One particular "pro chef" showed up and proceeded to construct his ham and cheese sandwich within the three minutes allotted time for plating. I watched closely as he removed store-bought bread from a package, peeled off slices of deli ham and cheese, spread on mass-produced mayo and mustard, and then halved the sandwich diagonally and angled one atop the other.

The guy didn't cook, grow, or make any of the components; he just built a sandwich. When I pointed this out to him, he argued that he wanted to demonstrate that good food can be achieved by using good ingredients. "Yeah, but this is a cooking competition. You didn't cook anything," I replied. He went apeshit. I sarcastically thanked him for his time while he continued going apeshit even when being interviewed by casting, not answering any of their questions, only attacking me. "That guy's an asshole. Who's he to question my cooking?!" Sometimes we employ off-duty cops for security. This is exactly the reason.

While conducting an open call audition once, I was challenged by someone who asked how I was qualified to judge his cooking. This guy was beyond cocky—a home cook wearing a chef's coat and too much cologne, probably from Long Island. An absolute kitchen douchebag. He clearly didn't like someone from Hollywood telling him whether his food was any good or not. I responded that my qualification is that I'm willing to put anything in my mouth, including his pathetic plate that he's passing off as something fit for human consumption. He shut up as I jotted down comments and scores while his fellow hopefuls chuckled.

I heard from more than several hopefuls that they worshiped Paula Deen and hoped to be just like her someday. All of these wannabe Paulas effectively blew out my palate, leaving only a layer of Southern fried grease on my tongue.

On rare occasion, someone auditions and all I can think is, What the fuck? A proud gay gentleman gleefully served to me a traditional Welsh meatball made of offal known as a "faggot." I'd actually heard of this old English recipe prior to the audition. He didn't say what it was and waited bright-eyed for me to swallow. When I did, he announced, "You just ate a faggot." I could only smile to keep from choking.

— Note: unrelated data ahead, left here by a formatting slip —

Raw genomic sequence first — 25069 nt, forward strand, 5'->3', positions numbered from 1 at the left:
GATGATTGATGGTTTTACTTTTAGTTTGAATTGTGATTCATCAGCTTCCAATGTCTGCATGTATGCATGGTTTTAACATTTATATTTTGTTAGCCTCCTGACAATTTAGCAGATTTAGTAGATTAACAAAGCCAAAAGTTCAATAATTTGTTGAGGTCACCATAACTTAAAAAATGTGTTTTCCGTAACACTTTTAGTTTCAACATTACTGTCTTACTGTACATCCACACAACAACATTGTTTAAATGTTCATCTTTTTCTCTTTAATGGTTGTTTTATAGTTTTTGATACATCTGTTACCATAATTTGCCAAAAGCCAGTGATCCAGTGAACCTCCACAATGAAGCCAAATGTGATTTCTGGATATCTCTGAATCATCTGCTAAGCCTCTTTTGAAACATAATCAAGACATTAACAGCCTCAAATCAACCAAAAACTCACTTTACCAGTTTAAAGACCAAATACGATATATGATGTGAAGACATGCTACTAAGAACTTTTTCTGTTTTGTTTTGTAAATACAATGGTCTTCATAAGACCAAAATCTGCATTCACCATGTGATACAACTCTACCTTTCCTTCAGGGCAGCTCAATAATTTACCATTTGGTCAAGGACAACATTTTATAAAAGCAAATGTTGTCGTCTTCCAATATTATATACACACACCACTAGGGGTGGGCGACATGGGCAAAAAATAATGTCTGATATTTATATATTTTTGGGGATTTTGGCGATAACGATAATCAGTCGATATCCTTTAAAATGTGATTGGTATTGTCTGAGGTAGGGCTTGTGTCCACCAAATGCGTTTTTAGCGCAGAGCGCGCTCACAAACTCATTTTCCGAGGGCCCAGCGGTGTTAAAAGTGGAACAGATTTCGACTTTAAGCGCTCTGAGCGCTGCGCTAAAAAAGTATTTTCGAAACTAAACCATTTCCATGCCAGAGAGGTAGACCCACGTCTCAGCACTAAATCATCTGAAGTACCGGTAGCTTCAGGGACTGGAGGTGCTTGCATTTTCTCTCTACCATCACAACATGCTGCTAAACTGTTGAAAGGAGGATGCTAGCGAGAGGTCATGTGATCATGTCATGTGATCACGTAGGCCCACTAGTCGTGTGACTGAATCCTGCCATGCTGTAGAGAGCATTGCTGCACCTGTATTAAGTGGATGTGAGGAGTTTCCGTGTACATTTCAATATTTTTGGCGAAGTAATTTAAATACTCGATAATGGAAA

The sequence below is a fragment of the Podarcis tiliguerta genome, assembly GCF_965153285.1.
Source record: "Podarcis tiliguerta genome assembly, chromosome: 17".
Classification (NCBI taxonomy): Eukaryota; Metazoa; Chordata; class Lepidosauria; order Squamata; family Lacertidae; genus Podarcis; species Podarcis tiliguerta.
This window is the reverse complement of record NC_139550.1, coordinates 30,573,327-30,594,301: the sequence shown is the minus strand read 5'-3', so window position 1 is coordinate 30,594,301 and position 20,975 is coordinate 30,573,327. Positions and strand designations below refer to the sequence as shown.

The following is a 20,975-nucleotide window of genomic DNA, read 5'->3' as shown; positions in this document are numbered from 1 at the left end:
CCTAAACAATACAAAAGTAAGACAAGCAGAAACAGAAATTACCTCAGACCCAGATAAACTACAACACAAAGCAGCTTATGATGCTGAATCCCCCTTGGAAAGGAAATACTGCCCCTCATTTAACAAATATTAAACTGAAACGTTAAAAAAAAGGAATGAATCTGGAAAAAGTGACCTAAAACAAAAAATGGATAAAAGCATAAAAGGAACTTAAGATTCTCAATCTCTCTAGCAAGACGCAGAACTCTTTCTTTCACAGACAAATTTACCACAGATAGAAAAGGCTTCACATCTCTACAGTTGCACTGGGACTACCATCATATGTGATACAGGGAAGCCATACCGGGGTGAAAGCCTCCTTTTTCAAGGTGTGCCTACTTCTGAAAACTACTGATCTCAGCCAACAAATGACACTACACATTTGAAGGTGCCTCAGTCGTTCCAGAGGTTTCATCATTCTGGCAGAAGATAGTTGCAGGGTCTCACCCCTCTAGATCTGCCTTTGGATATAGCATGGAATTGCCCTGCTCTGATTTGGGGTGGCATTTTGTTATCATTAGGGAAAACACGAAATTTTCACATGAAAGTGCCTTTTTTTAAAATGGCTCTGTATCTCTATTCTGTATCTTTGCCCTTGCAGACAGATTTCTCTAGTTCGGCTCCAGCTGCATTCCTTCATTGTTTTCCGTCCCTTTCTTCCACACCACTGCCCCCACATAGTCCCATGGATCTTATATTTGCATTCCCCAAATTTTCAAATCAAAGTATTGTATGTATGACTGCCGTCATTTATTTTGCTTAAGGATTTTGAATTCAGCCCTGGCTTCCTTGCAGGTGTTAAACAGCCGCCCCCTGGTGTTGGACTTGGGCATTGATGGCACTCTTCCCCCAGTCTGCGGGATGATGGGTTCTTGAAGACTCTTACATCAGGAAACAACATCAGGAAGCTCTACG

I'm very privileged to experience the country literally with my mouth. For the most part, much of the major metro areas are becoming more diversified when it comes to cuisine. (You can get passable Vietnamese and Mexican just about anywhere now.)

Then there are those towns where 90 percent of the denizens are cooking the same way. That place was Nashville. I'm not dissing the place, or its friendly people. As for the food at the open call, almost everything was fried in some way, shape, or form—and typically with oil, butter, or Crisco, or sometimes all of the above. I heard from more than several hopefuls that they worshiped Paula Deen and to hoped to be just like her someday. All of these wannabe Paulas effectively blew out my palate, leaving only a layer of Southern fried grease on my tongue. I practically kissed the audition hopeful who brought me the limp salad.

Even with all the potential pitfalls, my job as a food tasting judge for television cooking competition shows is a dream come true. I love food TV and this is how I get to be a small part of the magic. I get to meet people from all walks of life sharing with me favourite foods, family recipes, and secret indulgences. I am offered Nigerian jollof rice passed down from a grandmother. I learn more about food with every audition. Someone shares "healthy soul food" with me, made with less cholesterol for a sick yet stubborn father. I discover how people fell in love with food, how they had to cook out of survival when, at a young age, nobody was there for them, how they had to change their diet because of health issues from cancer to diabetes, or how they experienced that Ratatouille moment and quit their day job to pursue the culinary arts.

Mostly, though, when I ask hopefuls why they are passionate about cooking, the answer is simply for the joy of seeing smiles on people's faces when they take a bite of something they created. It's the act of giving something good made with love.

When I think about it deeply, what really qualifies me for this job isn't my ability to taste but to listen. Eating with your ears. Try it sometime.

This article originally appeared on MUNCHIES in September 2015.